Throughout the school we teach geography to help pupils acquire and develop a better understanding about, “…the complexity of our world, appreciating the diversity of cultures that exist across continents.” [Barack Obama]
It is our intention that pupils become more expert as they progress through the curriculum, accumulating and connecting substantive and disciplinary geographical knowledge.
This ensures that pupils develop the knowledge, skills and understanding of the key geographical concepts of contextual knowledge, processes (both physical and human) and geographical skills ensuring that they achieve/exceed the aims of the National Curriculum for Geography – Key Stages 1 and 2 (DfE, 2013).
Geographical knowledge is taught explicitly in geography lessons so that children know more, remember more and can do more.
Substantive knowledge is organised into four interrelated forms locational knowledge, place knowledge and environmental, human & physical processes and geographical skills & fieldwork skills to ensure that pupils’ knowledge, skills and understanding are built upon through successive years towards clearly identified year group learning outcomes.
We plan a strategic sequence of study that builds content and concepts over time, with vocabulary comprehensively structured and thoughtfully sequenced across year groups with progression in knowledge (taking into account prior learning). It ensures that pupils’ knowledge, skills and understanding are built upon through successive years towards clearly identified year group learning outcomes. The curriculum is designed carefully so that each form of knowledge is given sufficient consideration and pupils can construct their knowledge within each form, as well as how each form relates to others. This interplay develops and secures children’s geographical thinking.
Wherever possible learning in geography is linked to overall topics to enable children to add new learning to increasingly complex schemata that demonstrate the inter-relatedness of curriculum content. Our geography curriculum respects both the natural and social sciences and the interplay between them.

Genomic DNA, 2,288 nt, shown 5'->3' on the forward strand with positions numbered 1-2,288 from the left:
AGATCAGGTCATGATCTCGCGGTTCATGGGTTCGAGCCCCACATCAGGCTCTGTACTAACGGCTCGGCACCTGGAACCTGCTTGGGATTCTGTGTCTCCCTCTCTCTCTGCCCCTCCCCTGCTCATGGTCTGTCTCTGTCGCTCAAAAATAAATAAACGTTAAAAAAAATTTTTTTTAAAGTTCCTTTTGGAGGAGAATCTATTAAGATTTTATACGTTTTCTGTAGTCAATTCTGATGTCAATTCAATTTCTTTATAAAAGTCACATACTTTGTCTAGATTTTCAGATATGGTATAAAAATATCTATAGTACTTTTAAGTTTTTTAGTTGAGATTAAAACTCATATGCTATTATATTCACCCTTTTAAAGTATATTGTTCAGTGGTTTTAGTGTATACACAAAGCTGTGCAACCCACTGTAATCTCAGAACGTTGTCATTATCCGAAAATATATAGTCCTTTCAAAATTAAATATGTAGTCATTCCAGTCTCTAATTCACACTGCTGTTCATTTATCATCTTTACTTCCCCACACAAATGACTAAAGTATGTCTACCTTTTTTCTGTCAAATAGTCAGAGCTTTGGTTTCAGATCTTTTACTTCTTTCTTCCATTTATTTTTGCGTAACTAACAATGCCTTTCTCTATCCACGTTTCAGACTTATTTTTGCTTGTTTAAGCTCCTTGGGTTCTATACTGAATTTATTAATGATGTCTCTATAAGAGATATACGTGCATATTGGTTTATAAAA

To ensure our curriculum is taught to develop cumulatively sufficient knowledge by the end of each Key Stage we follow the stages outlined below:
1.) Substantive knowledge for each subject is mapped from EYFS to Year 6 to ensure our children learn cumulatively sufficient knowledge by the end of each Key Stage.
2.) Disciplinary knowledge as geographical skills and fieldwork is mapped from EYFS to Year 6 to enable children to apply their knowledge as skills.
3.) Explicit teaching of vocabulary is central to children’s ability to connect new knowledge with prior learning. Teaching identifies Tier 2 words, high frequency words used across content e.g. verify, and Tier 3 words, specific to subject domains e.g. biome
4.) Spaced retrieval practice, through questioning, quizzes and peer-explanations, further consolidates the transfer of information from working memory to long-term memory. Quizzing etc are primarily learning strategies to improve retrieval practice – the bringing of information to mind.
5.) The use of knowledge organisers for some areas to keep essential information together to guard against split-attention effect.
Children are taught to forge connections between their current learning and the ‘big picture’ of subject content.
Our geography curriculum begins with the Early Years Curriculum where it is carefully planned and implemented to enable children to achieve the Early Learning Goals (ELGs). Through the Understanding the World goal children learn about their immediate environment, recognise places on maps and aerial photos, make their own maps and explore and contrast other places through images, video and stories. ELG objectives with geography content are mapped against Key Stage 1 objectives to ensure teaching is sequential throughout the school, building upon the children’s prior learning.
Our Geography curriculum ensures that children leave Claypole: